Four Ways to go from Expectations to Acceptance
What's the way to free ourselves of our expectations? Accept reality. Acceptance doesn't condone a given person or event, it brings you peace and love. You're not rolling over and giving up by accepting someone/something, rather it reframes your understanding so you respect another person's views, needs, or behavior as being as valid as yours.
Rather than continuing to stew and fume, here are four simple but effective techniques to go from expectations to acceptance.
1. Express your anger constructively.
Emotions are just pure sensations in our bodies. Emotion = E (energy) + motion. Expressing anger entails releasing that pent-up emotional energy in a safe place and a constructive way. Kick leaves in your yard, stomp through the house when no one is home, push against a doorjamb, or scream and shout into a pillow. If you use words, yell something like, "I feel SO frustrated!" Actions such as these move the energy out of your body. Do it hard, fast and with abandon, and notice how afterwards you instantly feel calmer.
2. Accept that things aren't the way you'd like them to be.
John was not enthusiastic about expressing his anger physically but was open to the idea of changing his thoughts. He needed to accept what is. The best way for him to do this was to remind himself, over and over, that: Ellen is the way she is, not the way I want her to be. It's even more powerful if you repeat it to yourself out loud. Over and over, many times a day John told himself "Ellen is the way she is, not the way I want her to be. I love her. She's not me. Let Ellen be Ellen."
After repeating these words, John had a shift. His acceptance statement became a fact instead of a platitude. By interrupting his old thinking and repeating these phrases over and over many times a day, John got that he needed to accept Ellen for who she was and relish the activities they enjoyed doing together.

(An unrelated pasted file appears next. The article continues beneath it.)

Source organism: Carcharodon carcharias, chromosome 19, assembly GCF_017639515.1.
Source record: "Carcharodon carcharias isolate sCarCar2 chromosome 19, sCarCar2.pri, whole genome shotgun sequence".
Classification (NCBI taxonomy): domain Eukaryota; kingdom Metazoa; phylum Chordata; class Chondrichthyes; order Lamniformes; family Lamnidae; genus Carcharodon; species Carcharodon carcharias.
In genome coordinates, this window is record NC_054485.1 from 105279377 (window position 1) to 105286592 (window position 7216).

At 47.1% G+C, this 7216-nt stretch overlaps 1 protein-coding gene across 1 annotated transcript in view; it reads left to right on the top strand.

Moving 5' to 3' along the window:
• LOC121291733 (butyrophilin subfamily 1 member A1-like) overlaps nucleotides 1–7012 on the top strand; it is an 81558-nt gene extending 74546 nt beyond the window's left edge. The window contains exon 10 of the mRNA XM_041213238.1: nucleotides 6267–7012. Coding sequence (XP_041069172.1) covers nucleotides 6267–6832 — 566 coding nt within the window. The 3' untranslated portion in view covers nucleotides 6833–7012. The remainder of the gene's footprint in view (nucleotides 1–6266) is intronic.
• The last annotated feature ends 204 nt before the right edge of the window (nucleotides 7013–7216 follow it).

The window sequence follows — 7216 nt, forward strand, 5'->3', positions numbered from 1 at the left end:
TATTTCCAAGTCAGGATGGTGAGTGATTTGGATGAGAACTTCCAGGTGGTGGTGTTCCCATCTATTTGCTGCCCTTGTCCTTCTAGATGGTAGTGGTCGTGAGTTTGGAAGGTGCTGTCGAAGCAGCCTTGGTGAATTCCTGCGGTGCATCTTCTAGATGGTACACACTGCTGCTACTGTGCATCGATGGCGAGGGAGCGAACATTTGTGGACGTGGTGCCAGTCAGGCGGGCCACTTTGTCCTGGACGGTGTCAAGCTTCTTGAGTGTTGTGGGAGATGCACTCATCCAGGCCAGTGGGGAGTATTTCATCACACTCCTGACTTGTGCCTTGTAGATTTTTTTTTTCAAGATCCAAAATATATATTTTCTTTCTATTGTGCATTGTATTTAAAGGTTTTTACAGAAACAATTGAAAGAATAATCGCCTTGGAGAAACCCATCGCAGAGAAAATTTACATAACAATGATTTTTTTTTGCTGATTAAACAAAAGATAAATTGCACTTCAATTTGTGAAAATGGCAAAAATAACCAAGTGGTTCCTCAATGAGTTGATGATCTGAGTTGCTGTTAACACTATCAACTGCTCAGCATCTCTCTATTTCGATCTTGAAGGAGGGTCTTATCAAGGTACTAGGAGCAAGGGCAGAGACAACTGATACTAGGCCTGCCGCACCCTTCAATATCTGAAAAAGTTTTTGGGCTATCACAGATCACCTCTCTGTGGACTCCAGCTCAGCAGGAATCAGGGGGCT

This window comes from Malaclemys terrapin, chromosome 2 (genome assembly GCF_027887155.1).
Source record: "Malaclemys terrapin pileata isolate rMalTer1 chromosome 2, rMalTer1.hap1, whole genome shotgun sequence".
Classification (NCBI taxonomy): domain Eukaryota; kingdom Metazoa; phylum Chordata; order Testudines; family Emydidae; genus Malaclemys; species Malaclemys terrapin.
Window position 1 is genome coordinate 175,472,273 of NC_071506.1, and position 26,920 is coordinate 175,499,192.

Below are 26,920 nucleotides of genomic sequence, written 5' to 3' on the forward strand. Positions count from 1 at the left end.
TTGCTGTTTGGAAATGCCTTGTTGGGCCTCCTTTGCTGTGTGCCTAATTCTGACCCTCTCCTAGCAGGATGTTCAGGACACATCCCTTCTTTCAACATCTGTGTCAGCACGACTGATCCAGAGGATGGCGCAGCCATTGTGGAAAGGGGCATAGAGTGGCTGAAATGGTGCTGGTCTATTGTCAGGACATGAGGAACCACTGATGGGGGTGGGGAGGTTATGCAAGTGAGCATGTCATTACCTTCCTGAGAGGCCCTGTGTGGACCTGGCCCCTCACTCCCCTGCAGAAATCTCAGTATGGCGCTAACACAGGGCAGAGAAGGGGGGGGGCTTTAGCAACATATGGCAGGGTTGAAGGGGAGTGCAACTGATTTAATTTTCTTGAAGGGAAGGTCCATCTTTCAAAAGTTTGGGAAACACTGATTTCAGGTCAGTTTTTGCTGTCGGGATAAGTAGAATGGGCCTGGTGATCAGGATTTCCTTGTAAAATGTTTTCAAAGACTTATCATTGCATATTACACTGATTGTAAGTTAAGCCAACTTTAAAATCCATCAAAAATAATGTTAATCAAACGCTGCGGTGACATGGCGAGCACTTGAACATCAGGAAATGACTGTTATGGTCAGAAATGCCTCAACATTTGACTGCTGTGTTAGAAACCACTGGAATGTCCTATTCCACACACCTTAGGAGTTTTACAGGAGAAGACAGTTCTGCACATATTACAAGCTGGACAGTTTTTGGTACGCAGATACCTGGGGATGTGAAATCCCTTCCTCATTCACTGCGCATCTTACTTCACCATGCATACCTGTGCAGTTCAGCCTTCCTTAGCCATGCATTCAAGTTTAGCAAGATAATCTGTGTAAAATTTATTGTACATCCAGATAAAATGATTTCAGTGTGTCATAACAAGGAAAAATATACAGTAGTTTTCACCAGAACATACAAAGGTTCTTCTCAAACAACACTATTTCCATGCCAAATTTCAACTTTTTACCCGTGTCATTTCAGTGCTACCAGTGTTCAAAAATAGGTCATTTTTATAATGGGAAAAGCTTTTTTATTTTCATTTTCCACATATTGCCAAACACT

John also realized how it wasn't just Ellen who he didn't accept, but actually most everyone. His neighbor. The other drivers. The inept store clerk. His kids. So he found he needed to repeat "People and things are the way they are, not the way I want them to be," all throughout the day.
The benefits were real and amazing. He felt more loving and lighthearted. He appreciated what was good rather than what he didn't like. He adjusted his expectation so they were more realistic. He enjoyed the fact others approached him more and he was having more meaningful conversations. And lastly, John found more ease and noticed he could face tough situations with a genuine smile.
3. Accept what is and then decide what you need to say or do.
Acceptance of "what is" doesn't mean being passive. First accept, and then figure out what, if anything, you need to say or do about the situation. John had a great idea. The following weekend, he decided to ask Ellen to teach him how to use Facebook. Working together on the computer led to a lot of laughter. After a while and much to Tom's surprise, Ellen suggested they walk to the pier and watch people fishing. They got out of the house.
If you decide you need to speak up after you accept what is, make sure the conversation is about what's true for you, and not laced with finger-pointing, name calling, and generalizations about the other person's character. Read
to refresh your memory about Attitude Reconstruction's four simple rules of effective communication.
4. Count your blessings
Rather than believing the world should conform to our view, we have the ability to focus on other things, such as counting our blessings, enjoying the beautiful day, or marveling at what wonderful people we have in our lives. If you give up your expectations that things should be different than they are, you'll enjoy more positive thinking and feel more loving and lighthearted. You'll suspend your agenda for others, which sets the stage for more meaningful conversations and connections.